We can all agree that interviewing is a pretty imperfect way to evaluate a job candidate. For the interviewee, so much of the experience can feel like a game of guess-the-answer-in-the-interviewer’s-head. It’s hard to know if what you’re sharing is even remotely close to what the hiring manager is seeking.
Luckily, there are a few phrases that are almost always on the mark . Given the opportunity, it’s a good idea to try and squeeze these three phrases somewhere into your interview.
1. “I've had a lot of success with that in the past.”
This is one phrase that’s sure to put a smile on your interviewer’s face. Beyond relevant experience, hiring managers love to hear that you not only have the skills they’re looking for, you excel at them.
Of course, this single statement will only get you so far. Back it up with an example of a time where you did indeed excel at whatever skill is being evaluated. (Hint: Try this formula .) And when I say skill, I mean more than hard skills. Think: resolving a team conflict, finding a solution with limited data, leading a remote team, working independently, or meeting tight deadlines.
2. “I’m really excited about that.”
If you were interviewing two candidates who were pretty much identical in terms of the skills and relevant experiences they bring to the table, what would be the deciding factor? For many interviewers, it comes down to how excited the candidate was about the position and company. After all, someone who is enthusiastic inherently seems more motivated. Given the choice, I would definitely want the candidate who seemed really pumped to hit the ground running—wouldn’t you?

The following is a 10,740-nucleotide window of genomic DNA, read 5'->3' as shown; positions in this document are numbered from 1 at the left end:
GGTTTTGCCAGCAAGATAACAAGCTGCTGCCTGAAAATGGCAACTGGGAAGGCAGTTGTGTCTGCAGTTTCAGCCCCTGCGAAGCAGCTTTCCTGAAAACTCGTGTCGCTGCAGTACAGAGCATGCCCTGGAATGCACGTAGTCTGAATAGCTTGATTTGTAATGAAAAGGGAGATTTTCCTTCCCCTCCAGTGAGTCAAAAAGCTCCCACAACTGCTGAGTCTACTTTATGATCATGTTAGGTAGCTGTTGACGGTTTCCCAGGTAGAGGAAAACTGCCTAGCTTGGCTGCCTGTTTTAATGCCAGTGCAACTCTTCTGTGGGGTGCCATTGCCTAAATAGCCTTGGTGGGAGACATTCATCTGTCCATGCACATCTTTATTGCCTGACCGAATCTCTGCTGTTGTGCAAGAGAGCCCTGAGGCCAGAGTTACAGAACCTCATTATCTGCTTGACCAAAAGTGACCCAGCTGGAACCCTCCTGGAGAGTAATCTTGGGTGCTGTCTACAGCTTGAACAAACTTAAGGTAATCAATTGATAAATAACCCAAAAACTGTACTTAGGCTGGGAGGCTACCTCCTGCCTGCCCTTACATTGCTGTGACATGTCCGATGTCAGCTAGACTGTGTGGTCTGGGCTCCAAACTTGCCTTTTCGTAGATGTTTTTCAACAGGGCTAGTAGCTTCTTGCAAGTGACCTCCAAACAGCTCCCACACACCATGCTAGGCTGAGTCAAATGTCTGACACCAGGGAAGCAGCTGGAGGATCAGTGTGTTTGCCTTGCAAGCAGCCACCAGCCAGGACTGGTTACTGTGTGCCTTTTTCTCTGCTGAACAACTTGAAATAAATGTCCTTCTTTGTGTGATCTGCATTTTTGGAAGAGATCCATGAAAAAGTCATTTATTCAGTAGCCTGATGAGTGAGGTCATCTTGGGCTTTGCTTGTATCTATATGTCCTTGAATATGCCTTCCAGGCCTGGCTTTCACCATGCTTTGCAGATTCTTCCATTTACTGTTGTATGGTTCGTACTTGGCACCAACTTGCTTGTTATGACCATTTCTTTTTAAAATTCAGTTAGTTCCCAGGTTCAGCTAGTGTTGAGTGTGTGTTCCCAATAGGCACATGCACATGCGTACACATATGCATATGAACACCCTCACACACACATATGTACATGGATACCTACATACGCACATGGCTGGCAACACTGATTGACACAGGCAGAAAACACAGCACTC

While it definitely makes sense to state upfront that you’re excited, you’ll also need to back up that claim by doing some company research. No one is going to believe you if you say you’re incredibly excited about the product, but then can’t explain why it’s better than the competition. Do your homework. Review the website, talk to people you know who work there, and read anything you can get your hands on that might be relevant.
3. “I actually just spoke with Sarah to learn more about that.”
Unfortunately, you’re probably not going to have everything the interviewer is looking for. That’s okay. Show how you’re willing to learn. More importantly, show that you are able to—and that you are, in fact, already learning.
To do this, first identify your areas of weakness —maybe you’re lacking one skill that’s listed in the job description, or you haven’t had much management experience. Then, find someone or something that can help you start learning and improving upon this area. It can be conducting an informational interview, starting an online course, or reading a book. Now, if this weakness comes up during an interview, you can say you’ve spoken with so-and-so or that you just started taking a class about it. This not only shows self-awareness, but also that you’ve already taken the initiative to improve upon this area. What more could a hiring manager ask for?
You’ll probably never know what’s going on inside your interviewer’s head, but at the very least you can know that these few phrases will go over well. Beyond that, keep practicing and with a little bit of luck, you’ll be through this stage in no time.
Photo of speech bubbles courtesy of Shutterstock .
Lily Zhang serves as a Career Development Specialist at MIT where she works with a range of students from undergraduates to PhDs on how to reach their career aspirations. When she's not indulging in a new book or video game, she's thinking about, talking about, or writing about careers. Follow her musings on Twitter @lzhng.More from this Author